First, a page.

Michael J Lecker is a Visiting Assistant Professor of Masculinities Studies at Hampden-Sydney College and a PhD candidate in the Cultural Studies Program at George Mason University. His dissertation “Queer Enough?: The Radical Faeries, Kinship, and Worldmaking is an ethnographic examination of the US Radical Faerie subculture. The work’s central theoretical juxtaposition is a tension between the queer ephemerality and continuity. This research highlights both how the Faeries use history to create collectives and identities, foster intergenerational dialogue around the AIDS crisis and HIV, and create alternative forms of kinship. His master’s is from Bowling Green State University’s Popular Culture department and his bachelor is from Edinboro State University of Pennsylvania in sociology. He is a 2013 University of Minnesota Elmer L. Andersen Research Scholar. He has published articles and chapters on military advertisements in comic books, the ethics of gay and lesbian biographies, and a queer reading of the X-Men. He has taught courses on identity and literature, masculinity and nature, creativity, HIV/AIDS, mass cultures, and conflict within the LGBTQ community.

Lastly— The Title of My Blog—

My blog’s title  is “It Was Curiosity.” This  is from the introduction of Foucault’s History of Sexuality V. 2. This is his motivation for doing research. I think it’s a pretty fantastic point-of-view and motivation.  The full quote is below.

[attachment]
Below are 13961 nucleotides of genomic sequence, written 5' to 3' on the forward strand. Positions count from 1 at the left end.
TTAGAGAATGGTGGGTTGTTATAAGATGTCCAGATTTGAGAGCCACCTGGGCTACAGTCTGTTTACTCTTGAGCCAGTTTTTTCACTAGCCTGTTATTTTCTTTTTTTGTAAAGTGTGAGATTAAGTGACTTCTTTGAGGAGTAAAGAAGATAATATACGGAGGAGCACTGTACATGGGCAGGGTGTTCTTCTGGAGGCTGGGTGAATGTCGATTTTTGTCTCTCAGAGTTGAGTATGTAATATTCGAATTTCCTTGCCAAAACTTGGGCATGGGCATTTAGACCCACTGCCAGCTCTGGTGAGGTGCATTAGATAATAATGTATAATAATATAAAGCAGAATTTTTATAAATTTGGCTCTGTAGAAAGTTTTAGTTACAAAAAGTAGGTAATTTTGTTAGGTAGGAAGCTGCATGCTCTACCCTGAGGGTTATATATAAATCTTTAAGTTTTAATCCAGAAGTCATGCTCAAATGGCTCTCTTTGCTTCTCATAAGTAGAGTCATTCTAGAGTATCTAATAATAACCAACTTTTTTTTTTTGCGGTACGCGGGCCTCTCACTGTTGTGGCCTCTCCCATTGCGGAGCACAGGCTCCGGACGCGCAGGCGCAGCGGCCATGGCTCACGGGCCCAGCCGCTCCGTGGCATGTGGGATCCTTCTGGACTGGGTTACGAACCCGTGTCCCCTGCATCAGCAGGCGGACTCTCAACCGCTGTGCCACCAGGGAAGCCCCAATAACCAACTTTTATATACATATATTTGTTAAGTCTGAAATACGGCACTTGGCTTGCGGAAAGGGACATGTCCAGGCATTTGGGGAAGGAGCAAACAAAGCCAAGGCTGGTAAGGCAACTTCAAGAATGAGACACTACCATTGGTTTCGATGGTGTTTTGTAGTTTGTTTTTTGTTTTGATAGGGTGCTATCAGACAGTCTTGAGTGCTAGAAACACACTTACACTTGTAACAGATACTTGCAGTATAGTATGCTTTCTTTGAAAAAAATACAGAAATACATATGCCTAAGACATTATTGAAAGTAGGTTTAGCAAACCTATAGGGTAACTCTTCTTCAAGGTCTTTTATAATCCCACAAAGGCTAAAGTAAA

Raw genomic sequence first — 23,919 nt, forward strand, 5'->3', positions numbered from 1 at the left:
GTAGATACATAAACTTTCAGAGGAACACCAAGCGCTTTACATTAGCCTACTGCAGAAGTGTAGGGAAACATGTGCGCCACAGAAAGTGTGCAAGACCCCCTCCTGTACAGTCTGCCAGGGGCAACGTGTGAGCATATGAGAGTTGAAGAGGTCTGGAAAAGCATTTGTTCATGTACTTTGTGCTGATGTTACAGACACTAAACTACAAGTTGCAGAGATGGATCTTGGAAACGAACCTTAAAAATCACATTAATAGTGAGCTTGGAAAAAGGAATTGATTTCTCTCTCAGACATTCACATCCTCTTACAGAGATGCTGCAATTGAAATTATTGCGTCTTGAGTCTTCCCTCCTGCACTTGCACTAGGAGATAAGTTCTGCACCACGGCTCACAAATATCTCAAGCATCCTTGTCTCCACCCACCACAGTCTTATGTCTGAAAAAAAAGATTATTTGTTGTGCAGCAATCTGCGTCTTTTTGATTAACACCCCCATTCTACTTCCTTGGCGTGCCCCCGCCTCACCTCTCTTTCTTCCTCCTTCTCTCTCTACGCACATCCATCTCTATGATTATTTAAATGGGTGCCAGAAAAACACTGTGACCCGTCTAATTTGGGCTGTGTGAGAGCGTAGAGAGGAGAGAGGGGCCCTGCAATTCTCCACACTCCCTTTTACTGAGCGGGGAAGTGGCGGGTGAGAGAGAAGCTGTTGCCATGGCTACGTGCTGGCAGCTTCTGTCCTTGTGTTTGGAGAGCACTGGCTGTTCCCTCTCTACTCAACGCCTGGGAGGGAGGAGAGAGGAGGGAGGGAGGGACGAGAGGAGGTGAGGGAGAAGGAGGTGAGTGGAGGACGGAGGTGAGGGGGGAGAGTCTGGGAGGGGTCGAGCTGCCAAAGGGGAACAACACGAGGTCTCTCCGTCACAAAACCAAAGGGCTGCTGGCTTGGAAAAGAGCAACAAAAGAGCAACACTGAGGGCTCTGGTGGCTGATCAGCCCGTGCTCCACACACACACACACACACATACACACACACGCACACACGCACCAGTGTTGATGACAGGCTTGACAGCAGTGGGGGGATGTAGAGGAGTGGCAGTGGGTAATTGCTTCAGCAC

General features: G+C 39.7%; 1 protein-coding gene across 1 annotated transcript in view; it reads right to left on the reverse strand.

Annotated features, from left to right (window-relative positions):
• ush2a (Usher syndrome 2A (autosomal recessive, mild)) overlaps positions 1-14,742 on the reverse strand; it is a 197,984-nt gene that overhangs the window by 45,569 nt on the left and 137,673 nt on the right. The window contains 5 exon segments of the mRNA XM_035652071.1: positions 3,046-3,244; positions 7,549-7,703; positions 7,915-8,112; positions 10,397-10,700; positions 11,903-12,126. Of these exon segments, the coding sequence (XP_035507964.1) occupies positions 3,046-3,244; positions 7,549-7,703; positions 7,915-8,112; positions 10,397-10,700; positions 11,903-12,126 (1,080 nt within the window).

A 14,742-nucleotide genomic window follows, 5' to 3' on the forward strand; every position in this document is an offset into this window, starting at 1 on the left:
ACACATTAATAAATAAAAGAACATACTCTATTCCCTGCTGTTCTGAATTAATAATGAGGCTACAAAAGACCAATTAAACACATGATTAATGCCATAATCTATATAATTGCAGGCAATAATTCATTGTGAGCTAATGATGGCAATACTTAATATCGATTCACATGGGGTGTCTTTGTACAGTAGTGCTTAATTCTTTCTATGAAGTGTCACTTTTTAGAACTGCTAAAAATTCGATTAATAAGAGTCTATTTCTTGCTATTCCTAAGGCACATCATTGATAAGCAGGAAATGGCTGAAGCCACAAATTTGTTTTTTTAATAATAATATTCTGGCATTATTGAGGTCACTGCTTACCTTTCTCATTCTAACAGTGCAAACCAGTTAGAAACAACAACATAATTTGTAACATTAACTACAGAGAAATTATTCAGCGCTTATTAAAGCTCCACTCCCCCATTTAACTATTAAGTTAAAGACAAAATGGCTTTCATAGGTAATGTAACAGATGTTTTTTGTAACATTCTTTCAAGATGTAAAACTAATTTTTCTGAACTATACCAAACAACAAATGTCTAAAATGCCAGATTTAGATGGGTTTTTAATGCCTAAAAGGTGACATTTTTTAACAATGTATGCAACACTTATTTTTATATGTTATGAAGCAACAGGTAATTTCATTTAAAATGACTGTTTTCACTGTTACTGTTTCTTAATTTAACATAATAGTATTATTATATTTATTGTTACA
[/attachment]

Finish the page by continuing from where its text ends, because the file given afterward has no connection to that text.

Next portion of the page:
From Foucault, The Use of Pleasure—v. 2 History of Sexuality, pp 8-9: As for what motivated me, it is quite simple: I would hope that in the eyes of some people it might be sufficient in itself.  It was curiosity—the only kind of curiosity, in any case, that is worth acting upon with a degree of obstinacy: not the curiosity that seeks to assimilate what it is proper for one to know, but that which enables one to get free of oneself.  After all, what would be the value of the passion for knowledge if it resulted only in a certain amount of knowledgeableness and not, in one way or another and to the extent possible, in the knower’s straying afield of himself?  There are times in life when the question of knowing if one can think differently than one thinks, and perceive differently than one sees, is absolutely necessary if one is to go on looking and reflecting at all.  People will say, perhaps, that these games with oneself would be better left backstage; or, at best, that they might properly form part of those preliminary exercises that are forgotten once they have served their purpose.  But, then, what is philosophy today—philosophical activity, I mean—if it is not the critical work that thought brings to bear on itself?  In what does it consist, if not in the endeavor to know how and to what extent it might be possible to think differently, instead of legitimating what is already known?  There is always something ludicrous in philosophical discourse when it tries, from the outside, to dictate to others, to tell them where their truth is and how to find it, or when it works up a case against them in the language of naïve positivity.  But it is entitled to explore what might be changed, in its own thought, through the practice of a knowledge that is foreign to it.  The “essay”—which should be understood as the assay or test by which, in the game of truth, one undergoes changes, and not as the simplistic appropriation of others for the purpose of communication—is the living substance of philosophy, at least if we assume that philosophy is what it was in times past, i.e., an “ascesis,” askesis, an exercise of oneself in the activity of thought.

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